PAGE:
The Taxonomic Underpinnings of Cognitive Computing
Dr. Jans Aasman, CEO, Franz Inc. was interviewed and quoted for this article:
Taxonomies are the substrate of nearly each of these aspects of symbolic reasoning, which oftentimes involves knowledge graphs. The standardized vocabularies, definitions, and hierarchies of definitions taxonomies encompass usually directly correlate to the business concepts upon which cognitive computing systems reason.
Additionally, the breadth of use cases taxonomies support for cognitive systems includes mainstays such as enterprise search, text analytics, and linked data deployments, in which different business units—or organizations—are able to seamlessly exchange information with one another for sophisticated interoperability for smart cities, ambient computing, and cross-regional transportation.
In these applications and others “you can fine-tune the abstraction level of your search by using taxonomies,” Franz CEO Jans Aasman indicated. “Those taxonomies also provide you with all the synonyms of what you’re looking for.”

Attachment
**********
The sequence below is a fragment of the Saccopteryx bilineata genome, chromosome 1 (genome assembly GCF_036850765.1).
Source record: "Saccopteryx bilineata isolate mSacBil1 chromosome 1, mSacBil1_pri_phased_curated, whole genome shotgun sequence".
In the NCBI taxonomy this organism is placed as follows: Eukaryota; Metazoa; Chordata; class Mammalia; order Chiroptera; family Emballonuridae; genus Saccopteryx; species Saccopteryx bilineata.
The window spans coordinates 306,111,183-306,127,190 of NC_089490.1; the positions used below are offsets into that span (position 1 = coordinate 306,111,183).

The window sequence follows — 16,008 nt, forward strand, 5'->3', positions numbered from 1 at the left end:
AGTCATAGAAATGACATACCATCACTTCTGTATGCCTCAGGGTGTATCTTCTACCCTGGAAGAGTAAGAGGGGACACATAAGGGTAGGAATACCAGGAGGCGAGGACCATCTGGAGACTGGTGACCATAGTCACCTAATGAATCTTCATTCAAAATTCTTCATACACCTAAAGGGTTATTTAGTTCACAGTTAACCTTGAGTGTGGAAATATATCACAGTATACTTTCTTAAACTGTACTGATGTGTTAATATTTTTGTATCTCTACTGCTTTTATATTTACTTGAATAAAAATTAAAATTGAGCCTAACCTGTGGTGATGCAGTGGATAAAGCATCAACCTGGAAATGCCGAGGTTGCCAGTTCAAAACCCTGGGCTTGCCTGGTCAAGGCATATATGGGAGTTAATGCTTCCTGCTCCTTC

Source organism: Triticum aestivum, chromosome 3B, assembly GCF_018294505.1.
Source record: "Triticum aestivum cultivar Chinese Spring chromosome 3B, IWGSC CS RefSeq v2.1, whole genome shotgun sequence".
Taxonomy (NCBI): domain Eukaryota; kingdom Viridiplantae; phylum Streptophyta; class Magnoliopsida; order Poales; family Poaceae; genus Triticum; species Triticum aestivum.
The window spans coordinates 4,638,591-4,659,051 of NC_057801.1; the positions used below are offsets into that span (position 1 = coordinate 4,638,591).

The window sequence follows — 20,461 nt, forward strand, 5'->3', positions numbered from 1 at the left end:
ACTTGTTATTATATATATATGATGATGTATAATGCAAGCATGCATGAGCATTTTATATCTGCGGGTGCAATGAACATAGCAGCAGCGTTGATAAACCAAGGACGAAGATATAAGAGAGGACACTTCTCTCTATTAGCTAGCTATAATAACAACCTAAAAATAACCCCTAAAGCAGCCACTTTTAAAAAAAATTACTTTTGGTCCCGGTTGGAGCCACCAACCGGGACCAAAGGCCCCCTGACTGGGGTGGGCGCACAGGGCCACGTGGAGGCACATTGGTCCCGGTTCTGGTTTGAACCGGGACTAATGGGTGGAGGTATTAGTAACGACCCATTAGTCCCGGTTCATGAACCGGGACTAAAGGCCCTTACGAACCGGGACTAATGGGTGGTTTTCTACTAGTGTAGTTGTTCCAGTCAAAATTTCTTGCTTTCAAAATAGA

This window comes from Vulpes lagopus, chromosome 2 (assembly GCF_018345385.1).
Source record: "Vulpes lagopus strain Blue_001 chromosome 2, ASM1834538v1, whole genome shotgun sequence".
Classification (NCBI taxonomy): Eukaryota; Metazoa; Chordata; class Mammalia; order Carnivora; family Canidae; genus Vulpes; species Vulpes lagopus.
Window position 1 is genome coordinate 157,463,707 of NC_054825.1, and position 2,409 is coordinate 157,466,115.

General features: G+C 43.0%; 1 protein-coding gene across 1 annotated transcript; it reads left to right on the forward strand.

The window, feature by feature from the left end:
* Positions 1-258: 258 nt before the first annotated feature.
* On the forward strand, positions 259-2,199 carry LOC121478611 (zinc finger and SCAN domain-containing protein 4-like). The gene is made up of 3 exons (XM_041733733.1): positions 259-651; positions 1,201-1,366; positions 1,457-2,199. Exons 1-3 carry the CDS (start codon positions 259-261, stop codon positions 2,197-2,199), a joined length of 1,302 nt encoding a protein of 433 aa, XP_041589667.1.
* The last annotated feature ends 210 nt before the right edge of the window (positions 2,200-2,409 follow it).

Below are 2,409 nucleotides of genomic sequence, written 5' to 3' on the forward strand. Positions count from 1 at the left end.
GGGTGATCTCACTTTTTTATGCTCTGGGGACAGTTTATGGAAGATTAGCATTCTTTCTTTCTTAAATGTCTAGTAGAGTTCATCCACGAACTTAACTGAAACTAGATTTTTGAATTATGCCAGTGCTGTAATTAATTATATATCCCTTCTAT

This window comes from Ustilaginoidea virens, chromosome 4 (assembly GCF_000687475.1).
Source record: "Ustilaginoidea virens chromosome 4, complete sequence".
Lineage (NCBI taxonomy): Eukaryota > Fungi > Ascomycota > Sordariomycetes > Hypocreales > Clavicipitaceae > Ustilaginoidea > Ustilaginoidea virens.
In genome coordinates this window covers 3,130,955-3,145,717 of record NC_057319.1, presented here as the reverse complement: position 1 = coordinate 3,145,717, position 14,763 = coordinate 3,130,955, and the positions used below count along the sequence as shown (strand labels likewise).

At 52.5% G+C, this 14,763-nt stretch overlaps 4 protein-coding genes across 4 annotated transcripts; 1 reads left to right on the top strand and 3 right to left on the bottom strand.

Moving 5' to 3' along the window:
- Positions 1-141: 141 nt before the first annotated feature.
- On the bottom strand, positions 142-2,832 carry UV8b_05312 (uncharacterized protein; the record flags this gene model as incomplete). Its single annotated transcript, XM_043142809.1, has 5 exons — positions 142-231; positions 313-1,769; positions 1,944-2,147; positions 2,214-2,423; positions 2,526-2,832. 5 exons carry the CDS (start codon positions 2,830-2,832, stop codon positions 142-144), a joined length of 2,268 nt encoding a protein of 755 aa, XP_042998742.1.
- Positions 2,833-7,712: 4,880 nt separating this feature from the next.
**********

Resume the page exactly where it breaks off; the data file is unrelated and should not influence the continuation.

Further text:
Cognitive search is one of the most universally applicable cognitive computing functions taxonomies directly enable. As Aasman mentioned, they not only do so by furnishing synonyms of various vocabulary terms throughout the enterprise, but also by assisting with semantic search. The efficacy of semantic search, of course, vastly exceeds that of traditional keyword search and is predicated on understanding the intention of what users are looking for—to a certain extent, regardless of how that intent is expressed.
The cardinal advantage of taxonomies is they incorporate defined vocabularies into what Aasman called “hierarchies of meaning.” For example, a networking company has specific names of products, some of which might be routers, which are examples of hardware. Each of those concepts (product names, routers, and hardware) is a level in a hierarchy of machine understanding. “So, if you ask the database to give me every document that talks about routers, then it will go and look in the taxonomy,” Aasman explained. “It will say, what kind of routers do I have; these are the routers; these are the names that I use for them, and these are the alternative names. Now, let me search through all the documents to find them.”
Read the full article at AI Time Journal.